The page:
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Brainstem Gliomas

Gliomas are tumors that arise from glial (supporting) cells in the brain. Gliomas that occur at the brainstem, which connects the brain to the spinal cord, tend to occur during childhood and adolescence and account for approximately 15 percent of childhood brain tumors.

These tumors tend to be quite aggressive, so the prognosis usually is not positive. While some tumors are clearly separated from surrounding tissues, most brainstem gliomas are "infiltrative," meaning that cells from the tumor grow into the surrounding tissue.

In adults, these tumors are very rare and tend to be less aggressive.

Symptoms

The most common initial symptoms associated with a brainstem glioma are

  • Difficulty walking
  • Headache
  • Nausea
  • Vomiting
  • Double vision
  • Trouble swallowing
  • Facial weakness
Because the brainstem is a very sensitive area that is close to the structures in the brain that control blood pressure, breathing, and a number of motor and sensory functions, there is the possibility that these tumors can cause significant neurological problems. The location of these tumors also means that many children with them may experience hydrocephalus, a condition in which the flow of cerebrospinal fluid around the brain is blocked, causing an increase in pressure inside the skull that results in headache, nausea, and vomiting. Also, these tumors may grow large before symptoms begin.

Diagnosis

Imaging studies are the key component in the diagnosis of brainstem gliomas. A contrast agent is administered intravenously so neurological surgeons can visualize the tumor against the normal brain in the background.

  • Magnetic resonance imaging (MRI) scans are important to help determine the relationship of the tumor to the adjacent structures.
  • Computed tomography (CT) scans also are used.
  • In some cases, neurological surgeons may employ an MRI scan with frameless stereotactic guidance. For this study, a contrast MRI is performed after special markers (called fiducials) are placed on the child's scalp. The fiducials are processed by a computer, which calculates the location of the tumor and creates a three-dimensional reconstruction. This image then is used at the time of surgery to help locate the tumor precisely, maximize tumor removal, and minimize injury to the surrounding brain.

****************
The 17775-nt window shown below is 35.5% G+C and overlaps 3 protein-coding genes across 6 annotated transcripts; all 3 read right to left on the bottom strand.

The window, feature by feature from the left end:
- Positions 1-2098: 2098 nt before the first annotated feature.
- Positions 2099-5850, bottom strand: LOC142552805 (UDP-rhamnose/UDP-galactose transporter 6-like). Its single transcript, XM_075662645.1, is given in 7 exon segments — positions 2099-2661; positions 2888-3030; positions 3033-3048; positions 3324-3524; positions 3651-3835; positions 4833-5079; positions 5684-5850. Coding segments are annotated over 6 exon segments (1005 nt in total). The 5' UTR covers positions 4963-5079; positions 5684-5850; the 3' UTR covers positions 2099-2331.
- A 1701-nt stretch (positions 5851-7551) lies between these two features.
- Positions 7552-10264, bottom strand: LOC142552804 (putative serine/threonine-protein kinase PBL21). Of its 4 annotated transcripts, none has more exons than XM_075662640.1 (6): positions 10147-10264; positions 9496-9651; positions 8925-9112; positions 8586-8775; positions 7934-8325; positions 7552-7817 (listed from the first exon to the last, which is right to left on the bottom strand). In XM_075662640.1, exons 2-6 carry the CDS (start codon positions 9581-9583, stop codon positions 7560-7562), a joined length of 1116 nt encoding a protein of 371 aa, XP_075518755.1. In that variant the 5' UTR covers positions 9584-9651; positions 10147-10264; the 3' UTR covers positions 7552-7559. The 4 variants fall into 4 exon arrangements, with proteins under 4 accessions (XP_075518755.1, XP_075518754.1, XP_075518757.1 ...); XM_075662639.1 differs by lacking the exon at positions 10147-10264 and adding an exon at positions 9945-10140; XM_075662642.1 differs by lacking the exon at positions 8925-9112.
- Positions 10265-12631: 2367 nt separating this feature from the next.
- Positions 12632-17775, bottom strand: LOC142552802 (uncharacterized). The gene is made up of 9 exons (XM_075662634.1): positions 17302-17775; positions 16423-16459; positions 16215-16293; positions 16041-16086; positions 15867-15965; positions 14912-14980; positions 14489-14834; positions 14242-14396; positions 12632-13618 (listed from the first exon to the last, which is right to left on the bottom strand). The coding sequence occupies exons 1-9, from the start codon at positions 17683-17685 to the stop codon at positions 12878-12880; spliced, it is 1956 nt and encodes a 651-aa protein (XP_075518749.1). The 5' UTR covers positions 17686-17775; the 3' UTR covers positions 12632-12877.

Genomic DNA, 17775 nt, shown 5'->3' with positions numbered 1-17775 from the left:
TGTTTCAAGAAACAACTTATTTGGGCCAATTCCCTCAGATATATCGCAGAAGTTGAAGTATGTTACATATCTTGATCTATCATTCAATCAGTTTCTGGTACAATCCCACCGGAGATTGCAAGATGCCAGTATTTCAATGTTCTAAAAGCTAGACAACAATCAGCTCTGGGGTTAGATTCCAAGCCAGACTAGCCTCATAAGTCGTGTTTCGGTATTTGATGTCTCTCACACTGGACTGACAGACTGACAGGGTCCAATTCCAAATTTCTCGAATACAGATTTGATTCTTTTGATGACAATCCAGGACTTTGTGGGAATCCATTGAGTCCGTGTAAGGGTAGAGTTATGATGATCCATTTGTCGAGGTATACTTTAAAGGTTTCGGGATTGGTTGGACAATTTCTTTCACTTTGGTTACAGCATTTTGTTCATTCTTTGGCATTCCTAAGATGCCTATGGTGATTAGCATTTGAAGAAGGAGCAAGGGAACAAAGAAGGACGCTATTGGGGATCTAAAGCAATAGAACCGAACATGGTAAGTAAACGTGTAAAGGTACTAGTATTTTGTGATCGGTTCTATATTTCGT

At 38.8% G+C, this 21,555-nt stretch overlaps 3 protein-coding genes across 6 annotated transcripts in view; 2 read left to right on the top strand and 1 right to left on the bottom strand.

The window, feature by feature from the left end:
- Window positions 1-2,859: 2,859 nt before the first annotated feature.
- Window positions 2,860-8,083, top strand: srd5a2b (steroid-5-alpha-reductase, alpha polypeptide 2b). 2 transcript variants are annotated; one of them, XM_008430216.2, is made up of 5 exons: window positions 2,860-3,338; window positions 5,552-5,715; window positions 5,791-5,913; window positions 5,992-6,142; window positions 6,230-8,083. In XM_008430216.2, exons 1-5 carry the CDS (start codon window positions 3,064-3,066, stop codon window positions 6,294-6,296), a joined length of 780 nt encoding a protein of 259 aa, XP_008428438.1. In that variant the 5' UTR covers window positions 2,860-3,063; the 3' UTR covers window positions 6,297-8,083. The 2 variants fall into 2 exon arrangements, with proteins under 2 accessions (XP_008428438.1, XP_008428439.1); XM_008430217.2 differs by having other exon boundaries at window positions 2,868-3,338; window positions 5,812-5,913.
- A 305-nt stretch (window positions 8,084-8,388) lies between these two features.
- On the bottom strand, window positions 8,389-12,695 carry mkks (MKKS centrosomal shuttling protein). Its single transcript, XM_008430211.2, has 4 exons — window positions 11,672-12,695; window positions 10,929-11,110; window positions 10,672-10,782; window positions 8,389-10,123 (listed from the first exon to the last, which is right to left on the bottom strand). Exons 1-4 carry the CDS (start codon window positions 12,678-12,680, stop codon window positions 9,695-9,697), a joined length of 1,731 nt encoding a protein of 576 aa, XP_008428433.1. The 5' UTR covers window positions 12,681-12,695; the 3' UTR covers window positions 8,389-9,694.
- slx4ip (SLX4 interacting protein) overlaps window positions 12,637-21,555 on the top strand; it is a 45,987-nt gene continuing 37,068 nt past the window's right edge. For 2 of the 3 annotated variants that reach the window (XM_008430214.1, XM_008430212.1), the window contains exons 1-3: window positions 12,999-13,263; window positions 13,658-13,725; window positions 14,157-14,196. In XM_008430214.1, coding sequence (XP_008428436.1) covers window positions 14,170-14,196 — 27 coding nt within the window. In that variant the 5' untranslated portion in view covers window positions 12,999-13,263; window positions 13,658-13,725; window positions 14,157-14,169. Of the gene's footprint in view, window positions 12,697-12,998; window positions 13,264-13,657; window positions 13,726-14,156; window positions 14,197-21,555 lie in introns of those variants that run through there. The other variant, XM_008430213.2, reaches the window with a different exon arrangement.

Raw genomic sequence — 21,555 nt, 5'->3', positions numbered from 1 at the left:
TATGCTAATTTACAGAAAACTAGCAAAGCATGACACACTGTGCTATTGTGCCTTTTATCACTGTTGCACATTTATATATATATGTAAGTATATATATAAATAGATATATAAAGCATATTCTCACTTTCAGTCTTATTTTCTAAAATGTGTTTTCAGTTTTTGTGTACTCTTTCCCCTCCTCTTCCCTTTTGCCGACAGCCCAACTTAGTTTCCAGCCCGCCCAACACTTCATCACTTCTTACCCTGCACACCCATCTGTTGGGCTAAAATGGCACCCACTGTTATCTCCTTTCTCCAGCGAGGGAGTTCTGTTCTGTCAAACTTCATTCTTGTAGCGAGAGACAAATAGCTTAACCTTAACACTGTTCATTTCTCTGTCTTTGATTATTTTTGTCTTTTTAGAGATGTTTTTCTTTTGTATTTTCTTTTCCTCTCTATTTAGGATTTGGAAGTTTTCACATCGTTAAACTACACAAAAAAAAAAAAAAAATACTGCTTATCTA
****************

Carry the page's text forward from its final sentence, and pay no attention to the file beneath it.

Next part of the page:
Treatment

Surgery, the treatment of choice for many other types of brain tumors, usually is not used in children with brainstem gliomas because this region can be difficult to reach surgically, the tumors are close to critical areas of the brain, and they infiltrate normal tissue. However, advances in microsurgical techniques and skull base approaches are making it possible to surgically remove more of these tumors than before. Such operations are risky, and only are used in select cases, including benign slow-growing tumors and those that are clearly separated from surrounding brain tissue.

Initial treatment for a brainstem glioma may include a surgical procedure to reduce pressure inside the skull caused by hydrocephalus. If possible, tumor removal can restore the flow of cerebrospinal fluid. More often, the pressure is reduced with a shunt, an implantable tube that allows the excess fluid to drain to other parts of the brain or elsewhere in the body. Also, drugs such as corticosteroids may be given to help reduce symptoms.

Radiation therapy is the primary treatment for brainstem gliomas, but it may have adverse effects on development. Radiation therapy also will be used following surgery and some tumors may be treated effectively with stereotactic radiosurgery, which involves the use of a highly focused beam of radiation to target the cancer cells specifically and leave the surrounding brain unaffected.

Chemotherapy is not widely used in children with brainstem gliomas because its efficacy has not been established.

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